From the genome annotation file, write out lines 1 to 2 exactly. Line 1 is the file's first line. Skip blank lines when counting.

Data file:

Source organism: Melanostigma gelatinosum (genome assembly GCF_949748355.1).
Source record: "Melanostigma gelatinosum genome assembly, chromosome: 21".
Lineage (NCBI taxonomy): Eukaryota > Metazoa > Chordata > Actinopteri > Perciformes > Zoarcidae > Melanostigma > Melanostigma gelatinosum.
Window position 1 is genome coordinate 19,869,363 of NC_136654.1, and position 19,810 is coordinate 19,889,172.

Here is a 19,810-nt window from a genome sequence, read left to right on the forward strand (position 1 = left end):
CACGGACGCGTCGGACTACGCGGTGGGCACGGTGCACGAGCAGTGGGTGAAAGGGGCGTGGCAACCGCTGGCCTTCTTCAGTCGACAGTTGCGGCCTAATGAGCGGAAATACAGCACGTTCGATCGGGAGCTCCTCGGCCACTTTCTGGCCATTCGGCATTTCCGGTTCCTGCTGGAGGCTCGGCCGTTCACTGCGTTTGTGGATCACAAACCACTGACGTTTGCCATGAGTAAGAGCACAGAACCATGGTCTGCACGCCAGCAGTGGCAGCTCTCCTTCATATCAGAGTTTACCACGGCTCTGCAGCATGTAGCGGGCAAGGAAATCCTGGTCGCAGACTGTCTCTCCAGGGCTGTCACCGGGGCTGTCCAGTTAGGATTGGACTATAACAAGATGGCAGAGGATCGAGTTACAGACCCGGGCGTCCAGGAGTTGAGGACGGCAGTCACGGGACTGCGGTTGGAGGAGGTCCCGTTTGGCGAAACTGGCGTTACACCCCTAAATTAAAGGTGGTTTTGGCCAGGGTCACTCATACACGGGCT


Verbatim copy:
Source organism: Melanostigma gelatinosum (genome assembly GCF_949748355.1).
Source record: "Melanostigma gelatinosum genome assembly, chromosome: 21".